Many immigration blogs discuss the list of items you need to submit to the USCIS if you are applying for a National Interest Waiver (NIW). Usually, these lists are exhaustive, and they need not be. If you’re an applicant, you should be including information that is only relevant as to your professional career—your resume and work qualifications and diplomas, your letters of recommendations, and your publications/citations and copies of relevant articles you have written.

Your resume in particular is very important for your NIW application because it should sum up nicely who you are as a professional, what you have accomplished in your career thus far, and should also show how you are a distinguished professional who is worthy of an NIW.

Simply put, submitting your resume to the USCIS can be an easy way to get rejected if your resume is not consistent with your achievements, or for showing evidence that you are working to advanced the proposed endeavor you said you were going to advance. That’s why submitting a relatively brief, but concise and accurate resume is critical for the NIW application. This blog will be dedicated to understanding how you should structure your resume and what you should and shouldn’t include when filing for a NIW.

1. Keep it Appropriate for the USCIS

If you’ve applied to jobs in the past and for specific companies, it means you’ve probably tailored your resume so the HR team knows how you would be an asset for the desired vacancy. Don’t attach the same resume and send it with your NIW application. Instead, you need to do a thorough editing of your resume. Take out club memberships or fraternity associations as they don’t relate to any national interest. Keep professional memberships and show how they are reserved or exclusive for only professionals who have a specific research/academic skill.

In addition, make sure the layout and fonts of your resume are not distracting. The point is for an officer to read it once through to determine who you are, and not to be confused by the way the resume looks on the page.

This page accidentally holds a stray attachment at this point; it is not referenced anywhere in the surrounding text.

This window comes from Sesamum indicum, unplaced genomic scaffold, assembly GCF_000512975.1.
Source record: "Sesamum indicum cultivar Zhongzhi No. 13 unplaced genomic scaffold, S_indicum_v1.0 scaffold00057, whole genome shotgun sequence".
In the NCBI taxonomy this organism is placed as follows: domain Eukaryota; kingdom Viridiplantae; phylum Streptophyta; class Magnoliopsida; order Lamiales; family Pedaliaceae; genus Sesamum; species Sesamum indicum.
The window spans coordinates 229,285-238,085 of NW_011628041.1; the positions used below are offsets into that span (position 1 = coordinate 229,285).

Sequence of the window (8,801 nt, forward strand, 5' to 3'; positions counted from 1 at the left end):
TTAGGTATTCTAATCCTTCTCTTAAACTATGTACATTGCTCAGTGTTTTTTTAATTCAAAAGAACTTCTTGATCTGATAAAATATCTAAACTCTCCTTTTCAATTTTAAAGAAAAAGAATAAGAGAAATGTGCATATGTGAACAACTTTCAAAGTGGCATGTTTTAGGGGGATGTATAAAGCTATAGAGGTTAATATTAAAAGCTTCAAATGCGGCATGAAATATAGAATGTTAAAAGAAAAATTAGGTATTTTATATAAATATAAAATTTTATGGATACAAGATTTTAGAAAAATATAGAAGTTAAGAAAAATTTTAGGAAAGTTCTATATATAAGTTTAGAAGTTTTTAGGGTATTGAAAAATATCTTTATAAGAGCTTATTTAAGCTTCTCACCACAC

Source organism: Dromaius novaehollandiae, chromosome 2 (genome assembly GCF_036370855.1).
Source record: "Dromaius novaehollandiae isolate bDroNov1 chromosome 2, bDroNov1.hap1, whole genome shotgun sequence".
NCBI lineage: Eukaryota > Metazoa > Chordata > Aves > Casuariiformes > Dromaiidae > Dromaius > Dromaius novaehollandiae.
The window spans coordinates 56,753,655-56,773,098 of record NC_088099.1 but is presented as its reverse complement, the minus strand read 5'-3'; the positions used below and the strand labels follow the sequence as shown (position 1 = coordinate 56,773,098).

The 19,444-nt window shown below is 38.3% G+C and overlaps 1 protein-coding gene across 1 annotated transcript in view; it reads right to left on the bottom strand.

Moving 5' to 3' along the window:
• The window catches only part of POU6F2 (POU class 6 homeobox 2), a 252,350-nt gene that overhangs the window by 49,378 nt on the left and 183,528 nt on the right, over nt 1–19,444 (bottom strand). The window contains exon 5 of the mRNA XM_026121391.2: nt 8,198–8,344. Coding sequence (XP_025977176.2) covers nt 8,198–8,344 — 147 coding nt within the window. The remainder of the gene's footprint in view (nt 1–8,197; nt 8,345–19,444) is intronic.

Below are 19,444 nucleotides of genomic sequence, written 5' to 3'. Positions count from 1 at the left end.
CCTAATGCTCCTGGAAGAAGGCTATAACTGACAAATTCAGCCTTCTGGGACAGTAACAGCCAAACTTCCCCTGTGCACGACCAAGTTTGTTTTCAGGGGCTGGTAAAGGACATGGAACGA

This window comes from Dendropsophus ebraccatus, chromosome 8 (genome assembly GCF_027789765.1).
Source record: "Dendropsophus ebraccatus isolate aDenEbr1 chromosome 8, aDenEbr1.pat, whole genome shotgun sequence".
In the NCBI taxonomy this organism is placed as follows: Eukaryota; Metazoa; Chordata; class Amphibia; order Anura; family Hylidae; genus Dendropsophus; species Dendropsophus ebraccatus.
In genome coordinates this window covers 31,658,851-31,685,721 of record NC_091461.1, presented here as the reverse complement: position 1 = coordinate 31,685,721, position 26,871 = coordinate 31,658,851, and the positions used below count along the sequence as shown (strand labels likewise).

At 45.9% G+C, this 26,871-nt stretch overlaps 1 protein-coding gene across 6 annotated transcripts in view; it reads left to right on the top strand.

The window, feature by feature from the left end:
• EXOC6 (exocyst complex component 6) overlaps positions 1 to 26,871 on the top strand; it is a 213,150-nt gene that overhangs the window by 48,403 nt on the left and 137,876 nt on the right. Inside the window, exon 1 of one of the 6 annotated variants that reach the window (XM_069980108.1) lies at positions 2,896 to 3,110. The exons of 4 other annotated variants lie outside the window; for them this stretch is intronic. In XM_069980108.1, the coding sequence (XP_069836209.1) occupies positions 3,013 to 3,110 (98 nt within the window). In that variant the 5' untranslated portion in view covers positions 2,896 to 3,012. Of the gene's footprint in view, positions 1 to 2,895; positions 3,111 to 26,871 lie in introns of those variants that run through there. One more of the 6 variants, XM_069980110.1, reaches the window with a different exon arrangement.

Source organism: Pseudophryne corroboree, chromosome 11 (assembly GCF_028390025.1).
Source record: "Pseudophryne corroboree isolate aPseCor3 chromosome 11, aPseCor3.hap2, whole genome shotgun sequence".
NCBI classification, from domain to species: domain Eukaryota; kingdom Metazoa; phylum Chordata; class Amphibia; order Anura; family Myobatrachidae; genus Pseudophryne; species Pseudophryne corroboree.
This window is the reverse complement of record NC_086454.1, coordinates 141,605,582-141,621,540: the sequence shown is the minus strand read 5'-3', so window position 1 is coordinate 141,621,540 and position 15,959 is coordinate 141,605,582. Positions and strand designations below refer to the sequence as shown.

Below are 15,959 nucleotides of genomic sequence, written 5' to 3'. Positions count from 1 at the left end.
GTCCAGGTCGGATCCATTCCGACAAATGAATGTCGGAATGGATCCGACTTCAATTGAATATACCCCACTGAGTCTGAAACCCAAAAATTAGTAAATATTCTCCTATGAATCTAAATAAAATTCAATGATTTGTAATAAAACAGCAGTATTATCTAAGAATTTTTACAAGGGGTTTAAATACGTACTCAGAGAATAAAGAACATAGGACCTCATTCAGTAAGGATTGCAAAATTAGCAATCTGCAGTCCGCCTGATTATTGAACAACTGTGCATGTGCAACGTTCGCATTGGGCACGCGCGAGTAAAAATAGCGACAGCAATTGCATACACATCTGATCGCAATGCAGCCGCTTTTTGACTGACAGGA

2. Keep it Consistent with the Proposed Endeavor

You may be an NIW applicant who only has a few bullet points for some of the previous jobs you’ve held. If you were working for a research institute, for example, and the work you did there relates heavily to the proposed endeavor, you need to go back to your resume and highlight the important work you did there, so it stands out on your resume and therefore your entire application. Similarly, if you are a certified professional, highlight your certification/license in its own section with the dates you started/received your professional certification.

3. Make Sure it’s the Correct Length

This is similar to the first point although it is important to elaborate on the fact that USCIS officers don’t want to be spending hours looking over your resume. Most NIW applicants will have fairly long resumes simply due to the fact that they have years of professional experience. If they are a PhD candidate, that means they could have been in the working world for over 10 years already. The question arises of how to manage all of that professional time on your resume. The answer is that if you are an NIW applicant, you need to go back to previous jobs you have held and think about specific instances that sew your entire narrative together. How did you, the applicant, arrive at being an innovator in your current field? If you are able to do this on your resume it will help you shorten the length and make it more readable at the same time.